|Today, Hutton Street is still a narrow street near Fleet Street, but comprise modern office buildings|
instead of tightly grouped trading factories next to the Whitefriars Glass Works.
Hutton Street is tucked away behind the lower end of Fleet Street, near Ludgate in the City of London. Its association with the printing industry was long established and many nearby firms developed as jobbing printers for the hundreds of City firms. Thomas E Smith & Co was just one of them. Its footprint, like almost all back-street businesses, was typically small to reduce cost, but instead it grew upwards.
|Fleet Street is just beyond the top margin of this map.|
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|Smith's inserted a promotional supplement into the 1907 St Albans Pageant book which it printed.|
The Hutton Street premises is on the right and the expansive Fleet Works in Hatfield Road has
replaced the field sold to it by St Albans Grammar School.
1896 was also the year in which the Trustees of St Albans Grammar School gave serious consideration to the inadequacy of its existing accommodation and to the future of the School. The tithe map reveals that with Earl Verulam the body owned three fields along Hatfield Road. It was intended that the fields would be offered for development and the income used to create new buildings for the school.
|The Grubb periscope and telescope works occupied the building c1916 and left in 1925. One or|
two of the largest instruments were constructed in the open air at the back of the works.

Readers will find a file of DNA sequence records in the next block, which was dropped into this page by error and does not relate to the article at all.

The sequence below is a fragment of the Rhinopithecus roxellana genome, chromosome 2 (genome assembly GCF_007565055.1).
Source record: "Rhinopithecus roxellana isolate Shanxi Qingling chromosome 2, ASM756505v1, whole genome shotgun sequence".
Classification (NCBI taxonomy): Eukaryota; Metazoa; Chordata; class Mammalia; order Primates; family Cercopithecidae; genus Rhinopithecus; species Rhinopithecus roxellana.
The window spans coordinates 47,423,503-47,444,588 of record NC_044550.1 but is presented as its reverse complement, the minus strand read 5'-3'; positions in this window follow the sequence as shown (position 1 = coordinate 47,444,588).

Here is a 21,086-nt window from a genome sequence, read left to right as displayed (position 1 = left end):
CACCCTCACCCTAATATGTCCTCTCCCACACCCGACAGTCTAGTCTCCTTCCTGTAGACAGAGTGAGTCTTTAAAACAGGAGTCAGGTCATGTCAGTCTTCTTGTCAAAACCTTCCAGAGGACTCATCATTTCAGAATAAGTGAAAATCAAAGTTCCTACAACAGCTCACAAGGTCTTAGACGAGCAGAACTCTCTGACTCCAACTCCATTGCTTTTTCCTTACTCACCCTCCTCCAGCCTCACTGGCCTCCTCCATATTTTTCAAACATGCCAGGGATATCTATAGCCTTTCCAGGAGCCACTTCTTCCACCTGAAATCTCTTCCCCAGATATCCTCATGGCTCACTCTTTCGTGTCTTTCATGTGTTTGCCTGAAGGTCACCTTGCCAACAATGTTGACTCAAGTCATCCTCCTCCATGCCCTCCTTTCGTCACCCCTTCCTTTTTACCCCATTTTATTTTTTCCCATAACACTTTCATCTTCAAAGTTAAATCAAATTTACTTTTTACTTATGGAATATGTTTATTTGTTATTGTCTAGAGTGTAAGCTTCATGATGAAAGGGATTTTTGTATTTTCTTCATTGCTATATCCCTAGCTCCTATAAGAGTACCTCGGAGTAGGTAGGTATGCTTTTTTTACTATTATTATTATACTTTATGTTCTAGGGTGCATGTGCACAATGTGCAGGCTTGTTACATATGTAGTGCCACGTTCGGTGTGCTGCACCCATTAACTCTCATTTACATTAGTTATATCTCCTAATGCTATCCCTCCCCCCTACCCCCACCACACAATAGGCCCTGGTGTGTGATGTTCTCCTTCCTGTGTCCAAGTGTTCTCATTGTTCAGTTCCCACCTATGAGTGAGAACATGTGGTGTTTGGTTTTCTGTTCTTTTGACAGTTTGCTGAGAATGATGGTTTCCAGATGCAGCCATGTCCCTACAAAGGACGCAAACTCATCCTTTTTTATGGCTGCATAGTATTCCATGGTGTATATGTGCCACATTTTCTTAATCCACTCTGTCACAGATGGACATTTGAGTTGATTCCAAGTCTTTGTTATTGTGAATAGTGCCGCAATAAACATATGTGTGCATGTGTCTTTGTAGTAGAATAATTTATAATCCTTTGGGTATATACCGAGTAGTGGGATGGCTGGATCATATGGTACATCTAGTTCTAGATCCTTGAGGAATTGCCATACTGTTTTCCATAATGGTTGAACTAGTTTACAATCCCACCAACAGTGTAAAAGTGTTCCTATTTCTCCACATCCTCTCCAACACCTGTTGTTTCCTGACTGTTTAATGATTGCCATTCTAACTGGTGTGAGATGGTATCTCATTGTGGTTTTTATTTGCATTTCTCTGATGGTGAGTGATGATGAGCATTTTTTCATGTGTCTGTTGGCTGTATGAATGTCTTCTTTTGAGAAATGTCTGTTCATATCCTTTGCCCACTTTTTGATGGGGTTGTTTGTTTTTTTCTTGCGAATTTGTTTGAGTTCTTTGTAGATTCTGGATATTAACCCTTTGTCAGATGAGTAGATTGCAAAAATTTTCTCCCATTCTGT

|A 1950s view of the factory in the second phase of the Ballito era. The side road on the left|
is Sutton Road and in the foreground was the toll house nicknamed the Rats' Castle.
So we now know exactly where it was because locals have been calling it Fleetville ever since. And once you give a place a name people have reasons to be attracted to it. No sooner had Smith's walls gone up than Earl Spencer sold his St Peter's Farm to add to the earlier housing at Granville and Cavendish; and the trustees of Beaumonts Farm disposed of the first tranche of its land. Smith did not want his printing agency to be anywhere close to others; regrettably for him, that was not in his gift, and within a few years his factory and ville were surrounded by homes and workshops belonging to others. But it did give him plenty of employees living close by, and a hugely successful business.
The field on which the factory was built, bounded by the branch railway, Sutton Road and Hatfield Road, gave the district its life blood. T E Smith Printing Agency lasted until 1918 (although no work was likely to have been undertaken after 1916, the firm having lost almost all of its skilled employees during the war. Sir Howard Grubb & Sons Ltd were clandestinely moved in by the Government to continue its submarine periscope research before developing some of the world's major optical telescopes.
|An aerial of the expanded works with a multi-storey building. The bus is passing in Hatfield|
Road. The greyed-out section top right includes the adjacent timber yard run by W H Laver.
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|Aerial view today but it includes the former timber yard. No part of the original factory complex|
survives. Although the supermarket is substantial in size it is still smaller than the factory it
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Ballito moved out in 1967 and the site became home to Marconi Instruments for a few years before the site was cleared for supermarket use: first the Cooperative Society, then Safeway and currently Morrison's. We will return to this retailer next time as land has been added in recent times.